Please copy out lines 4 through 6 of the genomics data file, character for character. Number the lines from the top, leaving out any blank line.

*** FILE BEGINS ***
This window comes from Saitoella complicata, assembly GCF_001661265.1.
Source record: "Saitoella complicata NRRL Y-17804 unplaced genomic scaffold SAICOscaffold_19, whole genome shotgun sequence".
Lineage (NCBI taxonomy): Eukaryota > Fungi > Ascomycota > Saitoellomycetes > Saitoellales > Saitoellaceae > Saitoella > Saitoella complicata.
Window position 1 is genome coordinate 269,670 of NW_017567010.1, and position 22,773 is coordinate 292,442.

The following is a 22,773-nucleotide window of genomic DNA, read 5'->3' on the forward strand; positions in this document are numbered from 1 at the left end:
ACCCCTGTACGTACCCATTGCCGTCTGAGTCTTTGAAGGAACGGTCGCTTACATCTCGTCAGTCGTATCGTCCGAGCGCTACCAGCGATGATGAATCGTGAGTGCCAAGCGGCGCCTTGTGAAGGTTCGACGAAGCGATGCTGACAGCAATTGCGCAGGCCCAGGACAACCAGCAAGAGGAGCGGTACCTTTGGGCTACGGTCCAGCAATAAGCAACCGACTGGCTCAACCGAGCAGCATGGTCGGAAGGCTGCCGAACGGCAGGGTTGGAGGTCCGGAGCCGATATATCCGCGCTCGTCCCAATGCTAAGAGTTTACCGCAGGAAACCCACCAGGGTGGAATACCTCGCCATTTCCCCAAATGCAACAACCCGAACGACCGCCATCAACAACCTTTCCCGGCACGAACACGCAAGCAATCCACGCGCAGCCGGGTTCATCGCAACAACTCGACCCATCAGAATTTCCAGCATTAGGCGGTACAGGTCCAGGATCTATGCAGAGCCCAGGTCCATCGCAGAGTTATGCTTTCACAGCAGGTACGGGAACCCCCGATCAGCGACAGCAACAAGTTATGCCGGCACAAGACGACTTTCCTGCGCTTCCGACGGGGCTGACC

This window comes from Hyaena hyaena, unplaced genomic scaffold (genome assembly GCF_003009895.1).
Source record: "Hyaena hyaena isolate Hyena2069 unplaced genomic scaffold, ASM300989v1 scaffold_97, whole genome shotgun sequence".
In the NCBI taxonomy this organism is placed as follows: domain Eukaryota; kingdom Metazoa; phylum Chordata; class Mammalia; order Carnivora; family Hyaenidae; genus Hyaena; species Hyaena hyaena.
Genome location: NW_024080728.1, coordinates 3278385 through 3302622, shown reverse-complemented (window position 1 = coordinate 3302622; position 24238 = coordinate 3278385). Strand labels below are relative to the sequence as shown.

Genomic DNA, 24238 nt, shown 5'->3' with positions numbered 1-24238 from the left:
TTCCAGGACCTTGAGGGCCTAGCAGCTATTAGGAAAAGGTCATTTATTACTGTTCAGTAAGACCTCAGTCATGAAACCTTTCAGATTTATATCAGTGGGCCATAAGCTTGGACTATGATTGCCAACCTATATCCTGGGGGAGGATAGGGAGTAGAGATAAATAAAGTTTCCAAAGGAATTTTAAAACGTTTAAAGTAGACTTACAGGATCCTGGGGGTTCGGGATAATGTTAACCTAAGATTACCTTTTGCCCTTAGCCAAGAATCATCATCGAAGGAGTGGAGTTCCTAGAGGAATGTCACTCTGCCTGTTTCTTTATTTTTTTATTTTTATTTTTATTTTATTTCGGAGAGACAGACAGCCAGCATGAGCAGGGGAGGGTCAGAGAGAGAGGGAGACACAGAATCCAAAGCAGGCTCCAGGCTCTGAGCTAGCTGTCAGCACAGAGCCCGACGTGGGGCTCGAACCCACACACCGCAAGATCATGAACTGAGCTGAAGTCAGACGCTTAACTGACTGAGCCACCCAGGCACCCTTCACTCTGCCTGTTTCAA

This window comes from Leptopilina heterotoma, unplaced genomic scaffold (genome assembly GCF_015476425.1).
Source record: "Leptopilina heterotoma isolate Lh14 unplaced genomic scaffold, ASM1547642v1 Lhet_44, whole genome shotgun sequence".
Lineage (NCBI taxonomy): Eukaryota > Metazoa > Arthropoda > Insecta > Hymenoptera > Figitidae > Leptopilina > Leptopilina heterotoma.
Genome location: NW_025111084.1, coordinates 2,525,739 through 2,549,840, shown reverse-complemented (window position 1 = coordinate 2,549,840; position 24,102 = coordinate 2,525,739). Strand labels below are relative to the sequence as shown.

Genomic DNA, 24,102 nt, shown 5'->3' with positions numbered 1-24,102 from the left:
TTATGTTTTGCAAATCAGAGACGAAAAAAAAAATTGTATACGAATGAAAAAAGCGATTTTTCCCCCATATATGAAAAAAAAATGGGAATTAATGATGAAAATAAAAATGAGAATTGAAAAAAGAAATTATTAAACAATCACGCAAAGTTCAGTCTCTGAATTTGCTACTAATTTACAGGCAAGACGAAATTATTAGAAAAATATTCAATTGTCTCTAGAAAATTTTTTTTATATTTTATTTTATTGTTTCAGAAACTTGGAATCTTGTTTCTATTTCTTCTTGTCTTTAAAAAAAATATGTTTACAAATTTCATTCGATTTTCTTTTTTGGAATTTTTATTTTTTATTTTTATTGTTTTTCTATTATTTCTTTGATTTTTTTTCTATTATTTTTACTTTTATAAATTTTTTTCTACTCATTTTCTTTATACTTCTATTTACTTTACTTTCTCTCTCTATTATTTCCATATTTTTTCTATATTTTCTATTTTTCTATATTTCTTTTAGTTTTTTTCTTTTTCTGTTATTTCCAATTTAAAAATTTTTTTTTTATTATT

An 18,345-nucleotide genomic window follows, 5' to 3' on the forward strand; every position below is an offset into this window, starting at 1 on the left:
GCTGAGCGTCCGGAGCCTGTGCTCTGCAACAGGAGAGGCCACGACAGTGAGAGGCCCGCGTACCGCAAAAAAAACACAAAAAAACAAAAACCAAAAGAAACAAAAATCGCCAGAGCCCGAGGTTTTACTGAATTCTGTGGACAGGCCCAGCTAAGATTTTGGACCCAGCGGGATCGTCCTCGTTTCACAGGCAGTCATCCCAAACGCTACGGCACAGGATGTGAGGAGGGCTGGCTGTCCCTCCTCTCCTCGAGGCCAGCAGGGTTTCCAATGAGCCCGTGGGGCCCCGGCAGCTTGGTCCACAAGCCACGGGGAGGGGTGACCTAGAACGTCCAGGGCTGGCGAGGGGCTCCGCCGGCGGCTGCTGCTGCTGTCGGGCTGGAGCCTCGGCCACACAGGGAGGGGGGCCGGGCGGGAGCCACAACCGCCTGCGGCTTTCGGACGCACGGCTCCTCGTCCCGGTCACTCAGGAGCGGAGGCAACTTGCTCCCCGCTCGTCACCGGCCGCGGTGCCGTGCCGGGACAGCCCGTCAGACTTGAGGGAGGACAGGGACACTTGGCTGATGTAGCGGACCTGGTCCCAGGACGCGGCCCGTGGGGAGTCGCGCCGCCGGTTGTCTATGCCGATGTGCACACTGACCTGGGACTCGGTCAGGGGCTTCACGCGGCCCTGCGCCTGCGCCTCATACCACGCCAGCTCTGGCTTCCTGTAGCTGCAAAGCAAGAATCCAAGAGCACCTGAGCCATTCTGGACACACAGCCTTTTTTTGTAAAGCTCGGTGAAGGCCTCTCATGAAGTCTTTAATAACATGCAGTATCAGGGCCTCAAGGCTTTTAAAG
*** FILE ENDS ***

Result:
Window position 1 is genome coordinate 269,670 of NW_017567010.1, and position 22,773 is coordinate 292,442.

The following is a 22,773-nucleotide window of genomic DNA, read 5'->3' on the forward strand; positions in this document are numbered from 1 at the left end:
ACCCCTGTACGTACCCATTGCCGTCTGAGTCTTTGAAGGAACGGTCGCTTACATCTCGTCAGTCGTATCGTCCGAGCGCTACCAGCGATGATGAATCGTGAGTGCCAAGCGGCGCCTTGTGAAGGTTCGACGAAGCGATGCTGACAGCAATTGCGCAGGCCCAGGACAACCAGCAAGAGGAGCGGTACCTTTGGGCTACGGTCCAGCAATAAGCAACCGACTGGCTCAACCGAGCAGCATGGTCGGAAGGCTGCCGAACGGCAGGGTTGGAGGTCCGGAGCCGATATATCCGCGCTCGTCCCAATGCTAAGAGTTTACCGCAGGAAACCCACCAGGGTGGAATACCTCGCCATTTCCCCAAATGCAACAACCCGAACGACCGCCATCAACAACCTTTCCCGGCACGAACACGCAAGCAATCCACGCGCAGCCGGGTTCATCGCAACAACTCGACCCATCAGAATTTCCAGCATTAGGCGGTACAGGTCCAGGATCTATGCAGAGCCCAGGTCCATCGCAGAGTTATGCTTTCACAGCAGGTACGGGAACCCCCGATCAGCGACAGCAACAAGTTATGCCGGCACAAGACGACTTTCCTGCGCTTCCGACGGGGCTGACC